Reading blogs like this one below, from the well-known amazing photographer Daniel J. Cox, not only confirms my thoughts about Instagram’s lack of “changes” to their photo-rights-stealing terms, but has prompted me to start this talk online and reconsider dumping my Instagram account again.  Read Daniel’s point of view here: http://www.naturalexposures.com/corkboard/instagrams-new-policy-to-steal-your-photos-returns/

Here’s another great blog from Beate Chelette, the PhotoBizCoach, discussing the matter: http://www.photobizcoach.com/2013/01/23/instagrams-fake-changes-to-your-image-rights/?goback=%2Egde_4774947_member_20772942

I have to say though, when Nat Geo came back to Instagram earlier this month (after closing their account back in December with over 600K followers – their new account has over 870K), to me, it was a barometer for Instagram’s supposed change to their recent heavily criticized policy.  I thought, “Well, if Nat Geo isn’t worried about Instagram using their images – a company that prefers strict controls on their photographs to the point that they themselves co-own copyrights to the images their hired photographers have captured, then why should I be concerned?”  That got me wondering.  Is Nat Geo just not worried about their Instagram’s new terms?  Or maybe they set up some deal with Instagram- there’s lots of that going around these days with large internet companies.  Or maybe we’re all just getting fooled here.

What about other companies like the San Francisco 49ers, who I follow, and have over 250K in followers?  Or Coca Cola (only 3500 followers), or eBay (only 1900 followers), or the New York Yankees (85K).  What do they think about all of this?  They are still using the app.

When you read Instagram’s Terms of Service (which they also call their Terms of Use), you may begin to see my concern.  Here is part of it in their words:

These Terms of Use affect your legal rights and obligations. If you do not agree to be bound by all of these Terms of Use, do not access or use the Service.

you hereby grant to Instagram a non-exclusive, fully paid and royalty-free, transferable, sub-licensable, worldwide license to use the Content that you post on or through the Service, subject to the Service’s Privacy Policy

Doesn’t sounds like change to me….or at least change that photographers would agree to.  But let’s say you’re not a photographer, or you don’t make money from your photographs – why should you care?  Well, maybe you don’t want someone to use your personal photos for an ad without your permission.  What if that funny instagrammed photo of grandpa was used for a smoking ad, and grandpa happen to die from lung cancer?  Or it was used to see Depends undergarments?  Or they took a photo of your child and sold it to Dupont or Halliburton?  Remember it says “royalty-free, transferable, sub-licensable, worldwide license to use the Content that you post”.  They can do any of this if you follow their words.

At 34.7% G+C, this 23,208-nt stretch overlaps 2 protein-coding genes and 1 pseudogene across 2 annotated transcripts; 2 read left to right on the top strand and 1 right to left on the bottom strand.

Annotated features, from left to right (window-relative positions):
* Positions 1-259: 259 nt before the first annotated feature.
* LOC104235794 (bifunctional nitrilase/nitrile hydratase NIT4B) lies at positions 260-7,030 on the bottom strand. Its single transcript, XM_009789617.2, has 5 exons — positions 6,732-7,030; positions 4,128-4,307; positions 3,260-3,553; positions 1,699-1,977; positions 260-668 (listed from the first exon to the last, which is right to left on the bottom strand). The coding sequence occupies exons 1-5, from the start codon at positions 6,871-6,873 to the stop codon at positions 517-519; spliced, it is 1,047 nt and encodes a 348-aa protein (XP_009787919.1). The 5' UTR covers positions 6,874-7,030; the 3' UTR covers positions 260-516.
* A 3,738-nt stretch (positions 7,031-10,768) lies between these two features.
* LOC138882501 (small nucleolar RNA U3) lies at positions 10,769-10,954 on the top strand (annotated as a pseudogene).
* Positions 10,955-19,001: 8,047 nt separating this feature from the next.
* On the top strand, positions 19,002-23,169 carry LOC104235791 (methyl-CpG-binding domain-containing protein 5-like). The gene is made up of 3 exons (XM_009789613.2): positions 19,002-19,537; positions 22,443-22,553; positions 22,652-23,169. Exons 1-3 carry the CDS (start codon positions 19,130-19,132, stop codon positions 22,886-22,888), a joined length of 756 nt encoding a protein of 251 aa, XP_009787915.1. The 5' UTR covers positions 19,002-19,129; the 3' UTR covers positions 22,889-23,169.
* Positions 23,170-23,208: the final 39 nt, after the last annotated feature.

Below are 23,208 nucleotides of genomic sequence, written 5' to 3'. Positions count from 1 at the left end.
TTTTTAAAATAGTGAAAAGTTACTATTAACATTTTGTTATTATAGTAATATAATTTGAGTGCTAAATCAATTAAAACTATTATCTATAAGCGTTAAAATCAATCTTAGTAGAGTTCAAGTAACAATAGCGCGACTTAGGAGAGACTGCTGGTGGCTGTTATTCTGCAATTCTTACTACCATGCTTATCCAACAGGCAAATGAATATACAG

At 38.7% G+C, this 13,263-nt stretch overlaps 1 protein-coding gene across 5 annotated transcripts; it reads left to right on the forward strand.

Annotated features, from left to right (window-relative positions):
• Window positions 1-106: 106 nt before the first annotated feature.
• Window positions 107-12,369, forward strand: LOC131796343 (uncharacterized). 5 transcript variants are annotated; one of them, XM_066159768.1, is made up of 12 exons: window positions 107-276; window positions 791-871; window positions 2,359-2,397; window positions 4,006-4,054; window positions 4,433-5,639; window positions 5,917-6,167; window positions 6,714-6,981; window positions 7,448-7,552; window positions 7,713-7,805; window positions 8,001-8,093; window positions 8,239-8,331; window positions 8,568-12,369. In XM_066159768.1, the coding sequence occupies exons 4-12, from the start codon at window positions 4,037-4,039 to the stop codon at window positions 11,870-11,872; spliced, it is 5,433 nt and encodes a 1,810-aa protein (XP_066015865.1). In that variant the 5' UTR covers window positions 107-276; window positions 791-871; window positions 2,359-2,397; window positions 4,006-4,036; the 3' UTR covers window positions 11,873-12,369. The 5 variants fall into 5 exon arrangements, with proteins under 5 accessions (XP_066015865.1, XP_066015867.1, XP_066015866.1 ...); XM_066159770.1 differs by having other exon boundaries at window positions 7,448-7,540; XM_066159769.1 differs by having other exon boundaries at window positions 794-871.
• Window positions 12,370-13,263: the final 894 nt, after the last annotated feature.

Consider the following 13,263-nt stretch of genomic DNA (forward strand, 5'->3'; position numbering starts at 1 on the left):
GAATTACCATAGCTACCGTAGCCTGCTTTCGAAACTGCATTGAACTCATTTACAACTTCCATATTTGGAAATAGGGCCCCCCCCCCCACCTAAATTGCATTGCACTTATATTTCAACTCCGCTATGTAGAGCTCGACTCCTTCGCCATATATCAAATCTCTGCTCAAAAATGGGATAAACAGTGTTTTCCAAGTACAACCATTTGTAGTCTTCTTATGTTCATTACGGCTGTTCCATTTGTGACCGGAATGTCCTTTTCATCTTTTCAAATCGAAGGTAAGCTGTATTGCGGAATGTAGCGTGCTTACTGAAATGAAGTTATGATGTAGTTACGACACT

Having dealt with this before, I’m not a fan of giving my work away for free to mega-rich (or soon-to-be rich) companies.  Art is a commodity, as is photography, and we as photographers have watched our industry spiral out of control as business people, who realized how much money they could make off of our images, began to control the photo industry more and more.  Stock agency contracts changed with the photographers receiving less and less percentages, editorial rates stagnated and magazine contracts became another rights grab, all the while these companies made more profits that ever before.  

This all reminds me of the old line, “Everyone has learned how to make money off photography, except for photographers”.  

But I’ve refused to be a part of it in the past, and I will continue to pass on companies trying to use underhanded legal wording to get valuable photography for free.  Where has this gotten me?  Well I’ve been a full-time working pro for over twenty years, and I own all the rights to all my photographs – every single image.  Maybe my collection of work will be monetarily valuable to me or my family when I’m old or gone (I know it will be sentimentally valuable), maybe it won’t, but at least we’ll be able to control how my images are used when its time – because I own all my work and anyone who wants to use it needs written consent to license the rights from me for a fee.  See how the “r” is missing from that last word – not “free”, “fee”.  

By the way, if you want to follow me on Instagram, my user name is “arbabi” – but I might not be there for very long.